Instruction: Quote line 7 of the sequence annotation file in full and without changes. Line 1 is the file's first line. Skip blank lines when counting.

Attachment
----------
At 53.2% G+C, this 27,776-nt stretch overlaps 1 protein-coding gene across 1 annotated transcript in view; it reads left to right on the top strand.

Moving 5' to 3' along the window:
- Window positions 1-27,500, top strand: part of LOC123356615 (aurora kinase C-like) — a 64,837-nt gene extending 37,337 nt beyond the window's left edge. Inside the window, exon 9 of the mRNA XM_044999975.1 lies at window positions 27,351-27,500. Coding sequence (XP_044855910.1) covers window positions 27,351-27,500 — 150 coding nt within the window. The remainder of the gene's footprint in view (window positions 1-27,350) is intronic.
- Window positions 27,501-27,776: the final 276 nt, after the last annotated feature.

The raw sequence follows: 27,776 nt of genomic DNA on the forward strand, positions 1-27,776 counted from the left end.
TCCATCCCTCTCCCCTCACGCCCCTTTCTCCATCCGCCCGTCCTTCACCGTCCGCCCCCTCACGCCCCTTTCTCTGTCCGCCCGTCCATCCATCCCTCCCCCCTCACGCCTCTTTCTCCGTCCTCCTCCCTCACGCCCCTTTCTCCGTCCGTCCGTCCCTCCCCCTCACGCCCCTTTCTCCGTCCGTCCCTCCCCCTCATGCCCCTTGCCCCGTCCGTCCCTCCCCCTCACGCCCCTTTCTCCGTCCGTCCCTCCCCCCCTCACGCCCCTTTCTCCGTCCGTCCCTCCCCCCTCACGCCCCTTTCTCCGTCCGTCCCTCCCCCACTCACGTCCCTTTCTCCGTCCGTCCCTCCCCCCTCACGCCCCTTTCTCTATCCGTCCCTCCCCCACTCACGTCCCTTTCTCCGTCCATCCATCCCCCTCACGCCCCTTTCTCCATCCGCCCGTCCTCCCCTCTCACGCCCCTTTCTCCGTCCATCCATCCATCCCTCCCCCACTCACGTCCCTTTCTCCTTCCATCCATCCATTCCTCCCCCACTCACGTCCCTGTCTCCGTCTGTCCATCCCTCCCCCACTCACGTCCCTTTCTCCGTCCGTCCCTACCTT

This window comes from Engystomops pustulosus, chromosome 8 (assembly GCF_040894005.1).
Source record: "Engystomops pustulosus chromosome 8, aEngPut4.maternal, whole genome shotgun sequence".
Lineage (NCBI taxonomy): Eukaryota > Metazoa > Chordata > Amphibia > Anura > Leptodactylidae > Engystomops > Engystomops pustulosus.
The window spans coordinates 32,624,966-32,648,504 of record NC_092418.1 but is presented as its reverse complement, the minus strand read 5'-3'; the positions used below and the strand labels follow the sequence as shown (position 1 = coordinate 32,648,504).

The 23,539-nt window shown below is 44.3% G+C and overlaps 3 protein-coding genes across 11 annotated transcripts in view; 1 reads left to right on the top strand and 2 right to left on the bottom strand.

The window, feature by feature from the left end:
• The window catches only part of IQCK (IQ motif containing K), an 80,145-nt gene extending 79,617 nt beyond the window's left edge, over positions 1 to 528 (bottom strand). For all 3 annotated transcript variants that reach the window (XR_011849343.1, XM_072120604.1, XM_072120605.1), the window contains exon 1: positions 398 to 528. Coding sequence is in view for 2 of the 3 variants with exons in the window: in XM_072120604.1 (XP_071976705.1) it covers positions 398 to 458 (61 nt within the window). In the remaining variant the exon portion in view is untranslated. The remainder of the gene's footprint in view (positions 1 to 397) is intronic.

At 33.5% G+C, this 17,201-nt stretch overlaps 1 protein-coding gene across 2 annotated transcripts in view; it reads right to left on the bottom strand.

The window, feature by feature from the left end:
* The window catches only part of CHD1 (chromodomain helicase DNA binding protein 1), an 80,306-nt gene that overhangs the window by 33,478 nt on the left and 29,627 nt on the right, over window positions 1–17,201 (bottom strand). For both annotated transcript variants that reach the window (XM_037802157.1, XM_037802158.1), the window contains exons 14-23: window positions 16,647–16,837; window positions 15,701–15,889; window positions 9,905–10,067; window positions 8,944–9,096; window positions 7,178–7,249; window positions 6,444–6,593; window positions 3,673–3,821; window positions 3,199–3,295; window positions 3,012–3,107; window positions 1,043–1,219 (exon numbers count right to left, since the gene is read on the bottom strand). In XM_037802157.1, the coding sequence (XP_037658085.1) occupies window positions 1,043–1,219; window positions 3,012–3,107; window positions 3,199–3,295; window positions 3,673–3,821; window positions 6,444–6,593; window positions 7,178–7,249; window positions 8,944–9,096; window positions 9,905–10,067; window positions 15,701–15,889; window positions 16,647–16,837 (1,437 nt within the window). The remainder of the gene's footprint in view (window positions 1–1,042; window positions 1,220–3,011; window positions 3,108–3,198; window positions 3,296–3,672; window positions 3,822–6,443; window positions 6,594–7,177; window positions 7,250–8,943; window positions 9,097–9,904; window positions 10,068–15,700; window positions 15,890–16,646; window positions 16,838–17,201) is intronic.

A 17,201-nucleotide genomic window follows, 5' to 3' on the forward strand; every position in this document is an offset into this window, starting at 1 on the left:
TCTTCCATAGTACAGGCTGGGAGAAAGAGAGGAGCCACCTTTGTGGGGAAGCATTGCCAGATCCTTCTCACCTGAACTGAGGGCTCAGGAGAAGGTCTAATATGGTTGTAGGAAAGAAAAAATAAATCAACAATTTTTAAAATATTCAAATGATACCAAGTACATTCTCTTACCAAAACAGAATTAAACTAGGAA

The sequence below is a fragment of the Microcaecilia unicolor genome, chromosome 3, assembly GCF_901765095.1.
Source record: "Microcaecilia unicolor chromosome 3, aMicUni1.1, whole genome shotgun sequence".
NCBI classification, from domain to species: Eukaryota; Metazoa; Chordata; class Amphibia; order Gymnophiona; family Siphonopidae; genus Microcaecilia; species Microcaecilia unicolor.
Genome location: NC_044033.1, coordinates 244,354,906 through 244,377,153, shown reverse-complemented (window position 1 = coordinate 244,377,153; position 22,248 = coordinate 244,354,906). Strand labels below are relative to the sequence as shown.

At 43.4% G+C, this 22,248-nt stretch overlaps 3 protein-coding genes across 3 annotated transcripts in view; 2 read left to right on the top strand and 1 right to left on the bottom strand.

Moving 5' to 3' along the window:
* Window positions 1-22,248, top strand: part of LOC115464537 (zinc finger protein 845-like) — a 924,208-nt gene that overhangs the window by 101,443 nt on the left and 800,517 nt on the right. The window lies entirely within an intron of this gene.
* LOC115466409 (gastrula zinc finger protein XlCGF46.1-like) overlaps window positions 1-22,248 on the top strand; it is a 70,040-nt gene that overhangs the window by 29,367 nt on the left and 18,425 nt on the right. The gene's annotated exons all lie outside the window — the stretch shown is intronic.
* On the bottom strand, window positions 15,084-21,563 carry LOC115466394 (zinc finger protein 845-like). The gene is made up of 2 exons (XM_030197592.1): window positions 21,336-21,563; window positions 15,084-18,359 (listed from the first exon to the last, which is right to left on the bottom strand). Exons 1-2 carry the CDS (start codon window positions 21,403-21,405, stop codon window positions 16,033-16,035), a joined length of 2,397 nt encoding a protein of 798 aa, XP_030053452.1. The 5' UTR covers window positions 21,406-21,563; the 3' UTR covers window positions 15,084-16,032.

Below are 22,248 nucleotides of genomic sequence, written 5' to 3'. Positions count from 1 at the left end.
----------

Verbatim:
This window comes from Engystomops pustulosus, chromosome 8 (assembly GCF_040894005.1).